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Ancient Yet Contemporary

Tibet Rug Company emerged in 1991 with a clear vision--to unite our worlds in creative expression. The concept was simple: to combine the ancient art of Tibetan hand-knotting with original, contemporary design to create an evolving collection of rugs crafted with structural and artistic integrity.

Manufacturing Process

First, raw wool is brought into Nepal from Tibet. Tibetan sheep live at high altitudes in extreme conditions and are known for producing some of the finest (lanolin-rich, strongly-fibered) wool in the world. In Nepal, the wool is hand-carded, washed and hand-spun. Hand-carding and spinning is much more expensive and time consuming than machine processes but achieves two important results: 1) It breaks down less fibers of the wool to create stronger, longer-wearing wool, and 2) Its irregular diameter creates a more desirable, interesting texture in the final weave. The wool is then pot-dyed and hand-knotted on looms with a cotton warp. Next, the rugs must be hand-clipped and carved. The final step is to wash and block the rugs. This is a lengthy process. To put it in perspective, a 4 x 6 rug requires approximately 250 man-hours to produce! The hand-knotting process combined with the superb quality of the wool produces a rug that, under normal circumstances, will last for generations.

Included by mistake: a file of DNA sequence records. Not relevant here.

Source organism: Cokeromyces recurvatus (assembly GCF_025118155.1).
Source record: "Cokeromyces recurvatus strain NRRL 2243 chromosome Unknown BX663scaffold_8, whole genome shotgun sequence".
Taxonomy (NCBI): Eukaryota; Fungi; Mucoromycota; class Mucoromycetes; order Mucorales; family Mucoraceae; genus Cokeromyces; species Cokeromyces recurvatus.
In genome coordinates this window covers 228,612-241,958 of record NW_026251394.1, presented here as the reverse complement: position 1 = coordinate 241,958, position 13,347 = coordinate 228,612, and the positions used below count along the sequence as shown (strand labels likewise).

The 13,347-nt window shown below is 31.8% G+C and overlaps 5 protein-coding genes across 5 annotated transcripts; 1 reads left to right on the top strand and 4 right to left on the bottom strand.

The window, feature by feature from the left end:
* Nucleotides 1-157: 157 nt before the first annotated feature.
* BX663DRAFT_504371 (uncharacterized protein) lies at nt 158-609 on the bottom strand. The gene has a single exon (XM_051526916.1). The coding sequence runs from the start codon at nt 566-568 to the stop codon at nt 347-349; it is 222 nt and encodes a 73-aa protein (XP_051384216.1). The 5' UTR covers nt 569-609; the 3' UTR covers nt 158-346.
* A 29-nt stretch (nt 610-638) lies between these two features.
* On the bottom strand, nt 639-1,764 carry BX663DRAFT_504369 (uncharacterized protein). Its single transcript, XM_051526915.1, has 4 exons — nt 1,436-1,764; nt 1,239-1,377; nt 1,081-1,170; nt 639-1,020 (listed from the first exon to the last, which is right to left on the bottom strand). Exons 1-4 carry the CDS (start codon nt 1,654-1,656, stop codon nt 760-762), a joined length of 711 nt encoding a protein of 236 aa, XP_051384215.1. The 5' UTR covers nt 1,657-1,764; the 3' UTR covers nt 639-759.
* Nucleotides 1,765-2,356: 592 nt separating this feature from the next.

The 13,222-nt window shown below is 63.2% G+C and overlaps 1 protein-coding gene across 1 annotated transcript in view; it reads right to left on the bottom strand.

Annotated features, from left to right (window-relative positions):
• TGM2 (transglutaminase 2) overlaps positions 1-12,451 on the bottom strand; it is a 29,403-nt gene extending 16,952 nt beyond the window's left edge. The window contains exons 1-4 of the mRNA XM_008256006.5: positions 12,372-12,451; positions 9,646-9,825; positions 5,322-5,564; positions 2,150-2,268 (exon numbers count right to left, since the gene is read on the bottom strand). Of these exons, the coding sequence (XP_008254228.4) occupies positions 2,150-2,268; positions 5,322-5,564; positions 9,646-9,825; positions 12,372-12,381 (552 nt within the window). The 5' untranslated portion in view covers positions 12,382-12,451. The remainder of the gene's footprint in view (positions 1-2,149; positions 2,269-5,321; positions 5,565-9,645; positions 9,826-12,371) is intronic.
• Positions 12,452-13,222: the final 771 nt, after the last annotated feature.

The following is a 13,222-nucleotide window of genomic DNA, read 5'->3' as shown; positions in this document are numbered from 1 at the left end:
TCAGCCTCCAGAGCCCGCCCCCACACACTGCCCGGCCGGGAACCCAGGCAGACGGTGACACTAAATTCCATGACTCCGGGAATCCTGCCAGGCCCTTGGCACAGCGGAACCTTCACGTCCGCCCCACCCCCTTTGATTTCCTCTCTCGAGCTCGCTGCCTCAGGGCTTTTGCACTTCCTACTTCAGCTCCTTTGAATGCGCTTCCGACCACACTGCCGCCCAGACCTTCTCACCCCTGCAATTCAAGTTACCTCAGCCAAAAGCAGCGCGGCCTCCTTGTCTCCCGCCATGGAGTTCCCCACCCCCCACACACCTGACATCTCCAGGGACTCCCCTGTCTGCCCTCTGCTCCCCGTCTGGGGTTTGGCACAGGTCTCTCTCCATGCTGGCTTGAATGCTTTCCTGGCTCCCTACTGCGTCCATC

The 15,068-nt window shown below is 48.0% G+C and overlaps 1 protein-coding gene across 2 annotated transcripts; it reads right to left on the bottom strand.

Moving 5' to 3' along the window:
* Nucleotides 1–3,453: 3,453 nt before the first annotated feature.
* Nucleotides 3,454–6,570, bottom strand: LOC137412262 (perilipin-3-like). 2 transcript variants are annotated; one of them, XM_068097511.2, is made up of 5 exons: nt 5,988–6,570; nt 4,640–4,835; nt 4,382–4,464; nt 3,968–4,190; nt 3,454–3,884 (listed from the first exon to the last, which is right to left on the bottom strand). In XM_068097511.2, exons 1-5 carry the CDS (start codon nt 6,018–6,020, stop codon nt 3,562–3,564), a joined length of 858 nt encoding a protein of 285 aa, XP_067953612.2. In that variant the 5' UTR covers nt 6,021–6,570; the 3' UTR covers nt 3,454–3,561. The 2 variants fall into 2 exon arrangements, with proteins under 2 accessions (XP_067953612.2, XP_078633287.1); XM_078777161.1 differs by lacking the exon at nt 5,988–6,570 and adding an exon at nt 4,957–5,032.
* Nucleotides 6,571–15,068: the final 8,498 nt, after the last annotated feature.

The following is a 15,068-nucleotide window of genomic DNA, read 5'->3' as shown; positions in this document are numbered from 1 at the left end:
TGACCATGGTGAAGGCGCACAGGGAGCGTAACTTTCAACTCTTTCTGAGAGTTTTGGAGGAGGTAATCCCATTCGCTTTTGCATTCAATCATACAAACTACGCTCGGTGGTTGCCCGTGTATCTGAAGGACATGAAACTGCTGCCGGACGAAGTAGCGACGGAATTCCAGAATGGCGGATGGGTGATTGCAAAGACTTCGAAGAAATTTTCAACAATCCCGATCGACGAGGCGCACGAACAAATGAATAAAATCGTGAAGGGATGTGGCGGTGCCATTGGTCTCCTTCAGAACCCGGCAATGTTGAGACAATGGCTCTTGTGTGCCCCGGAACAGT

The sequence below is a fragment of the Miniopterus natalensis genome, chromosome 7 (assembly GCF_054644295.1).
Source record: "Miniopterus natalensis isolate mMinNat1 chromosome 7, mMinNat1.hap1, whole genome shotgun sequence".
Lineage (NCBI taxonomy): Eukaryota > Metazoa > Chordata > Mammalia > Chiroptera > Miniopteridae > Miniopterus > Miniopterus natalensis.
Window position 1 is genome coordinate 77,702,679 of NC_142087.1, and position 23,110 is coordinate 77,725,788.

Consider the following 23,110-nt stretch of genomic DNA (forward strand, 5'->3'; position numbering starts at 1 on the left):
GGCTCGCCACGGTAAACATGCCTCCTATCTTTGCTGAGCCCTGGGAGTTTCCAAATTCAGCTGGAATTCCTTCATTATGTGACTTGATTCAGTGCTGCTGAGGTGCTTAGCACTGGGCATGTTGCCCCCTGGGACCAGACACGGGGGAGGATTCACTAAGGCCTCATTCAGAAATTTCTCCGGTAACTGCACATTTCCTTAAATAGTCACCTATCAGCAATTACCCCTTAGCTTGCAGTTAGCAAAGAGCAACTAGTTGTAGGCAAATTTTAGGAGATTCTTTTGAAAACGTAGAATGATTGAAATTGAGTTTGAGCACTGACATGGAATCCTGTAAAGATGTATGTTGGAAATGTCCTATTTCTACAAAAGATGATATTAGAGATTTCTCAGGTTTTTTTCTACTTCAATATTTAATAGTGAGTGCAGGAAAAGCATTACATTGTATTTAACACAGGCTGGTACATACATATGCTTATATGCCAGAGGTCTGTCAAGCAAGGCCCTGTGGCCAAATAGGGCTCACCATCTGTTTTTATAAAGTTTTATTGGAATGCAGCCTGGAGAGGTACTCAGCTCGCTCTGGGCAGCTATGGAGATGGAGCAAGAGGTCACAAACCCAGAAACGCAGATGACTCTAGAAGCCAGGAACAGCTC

Because these rugs are hand-knotted, each piece will vary from the next. Sizes will not be exact, circles will not be perfectly round, and borders will not be perfectly straight. In this day of "cookie cutter" manufacturing, these imperfections become valuable indications that a product is truly hand-crafted. In addition, the hand-knotting process enables us to produce a much denser pile than the finest quality machine-made rug. The rug will wear longer, be much more soil- and stain-resistant, and, once soiled, will clean up better than any machine-made counterparts.